Title

Ex Post Review and Expert Policy Making: When Does Oversight Reduce Accountability?

Author Information

John W. Patty
Ian R. Turner

Date of Publication

2021 12:00 AM

Security Theme

Political Stability

Keywords

Oversight, policy making, institutions, policy decision

Description

Ex post review is a common feature of policy-making institutions. We consider an environment in which an expert agent makes a policy recommendation, which can then be accepted or rejected by an overseer whose policy goals differ from those of the agent. The theory suggests that both behavior and optimal institutional design are sensitive to several factors, including actors’ preference alignment, the importance of the policy decision, and the uncertainty about the correct policy choice. We characterize the types of situations in which ex post review creates incentives for the agent to make pathological policy choices. In these situations, ex post review can reduce accountability of the agent to overseer wishes and ultimately provide incentives to set aside review entirely. The theory also offers testable predictions about policy recommendations and the overseer’s acceptance or rejection of these recommendations.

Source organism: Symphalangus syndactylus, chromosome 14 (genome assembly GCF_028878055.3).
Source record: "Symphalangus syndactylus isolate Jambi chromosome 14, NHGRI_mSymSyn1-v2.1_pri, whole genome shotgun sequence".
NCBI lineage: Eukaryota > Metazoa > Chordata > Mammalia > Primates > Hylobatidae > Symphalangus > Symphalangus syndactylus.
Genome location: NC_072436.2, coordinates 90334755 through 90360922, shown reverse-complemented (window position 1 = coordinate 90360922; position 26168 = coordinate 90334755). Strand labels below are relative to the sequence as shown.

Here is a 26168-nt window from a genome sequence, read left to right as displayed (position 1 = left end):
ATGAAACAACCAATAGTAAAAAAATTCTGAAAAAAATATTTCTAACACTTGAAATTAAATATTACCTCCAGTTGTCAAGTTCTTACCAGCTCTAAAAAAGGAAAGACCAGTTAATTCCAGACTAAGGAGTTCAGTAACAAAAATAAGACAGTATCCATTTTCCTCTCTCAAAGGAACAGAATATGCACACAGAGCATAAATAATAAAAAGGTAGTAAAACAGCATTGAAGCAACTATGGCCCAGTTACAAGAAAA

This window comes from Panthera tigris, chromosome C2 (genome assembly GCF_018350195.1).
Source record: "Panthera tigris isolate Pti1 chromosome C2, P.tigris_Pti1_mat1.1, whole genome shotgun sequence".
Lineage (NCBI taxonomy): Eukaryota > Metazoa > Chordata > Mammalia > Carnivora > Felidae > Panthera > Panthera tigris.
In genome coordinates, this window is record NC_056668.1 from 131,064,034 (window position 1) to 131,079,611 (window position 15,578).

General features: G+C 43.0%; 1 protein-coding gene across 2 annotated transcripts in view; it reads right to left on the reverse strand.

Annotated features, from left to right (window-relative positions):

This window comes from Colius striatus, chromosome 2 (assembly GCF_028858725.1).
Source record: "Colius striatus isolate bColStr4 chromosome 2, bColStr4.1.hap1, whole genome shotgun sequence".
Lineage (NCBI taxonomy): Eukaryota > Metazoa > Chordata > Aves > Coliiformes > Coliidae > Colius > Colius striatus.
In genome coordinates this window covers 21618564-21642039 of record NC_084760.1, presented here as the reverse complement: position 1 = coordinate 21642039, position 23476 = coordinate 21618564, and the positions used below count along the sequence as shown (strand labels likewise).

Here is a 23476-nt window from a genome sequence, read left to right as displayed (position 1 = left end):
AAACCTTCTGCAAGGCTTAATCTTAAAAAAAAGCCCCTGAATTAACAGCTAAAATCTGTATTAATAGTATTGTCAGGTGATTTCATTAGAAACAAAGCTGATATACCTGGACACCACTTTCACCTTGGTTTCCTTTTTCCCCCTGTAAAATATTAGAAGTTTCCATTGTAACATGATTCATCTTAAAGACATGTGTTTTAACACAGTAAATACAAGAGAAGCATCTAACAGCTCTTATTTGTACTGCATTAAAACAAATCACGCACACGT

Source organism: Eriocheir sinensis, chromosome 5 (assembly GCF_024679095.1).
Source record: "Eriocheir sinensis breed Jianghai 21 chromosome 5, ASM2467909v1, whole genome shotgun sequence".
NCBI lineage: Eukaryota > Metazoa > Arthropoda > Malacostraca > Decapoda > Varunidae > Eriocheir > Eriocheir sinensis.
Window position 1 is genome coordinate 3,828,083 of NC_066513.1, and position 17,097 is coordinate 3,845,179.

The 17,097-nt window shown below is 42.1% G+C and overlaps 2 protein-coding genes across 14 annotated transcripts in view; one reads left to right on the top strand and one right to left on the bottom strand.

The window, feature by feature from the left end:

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Jan 1st, 12:00 AM

Ex Post Review and Expert Policy Making: When Does Oversight Reduce Accountability?

Ex post review is a common feature of policy-making institutions. We consider an environment in which an expert agent makes a policy recommendation, which can then be accepted or rejected by an overseer whose policy goals differ from those of the agent. The theory suggests that both behavior and optimal institutional design are sensitive to several factors, including actors’ preference alignment, the importance of the policy decision, and the uncertainty about the correct policy choice. We characterize the types of situations in which ex post review creates incentives for the agent to make pathological policy choices. In these situations, ex post review can reduce accountability of the agent to overseer wishes and ultimately provide incentives to set aside review entirely. The theory also offers testable predictions about policy recommendations and the overseer’s acceptance or rejection of these recommendations.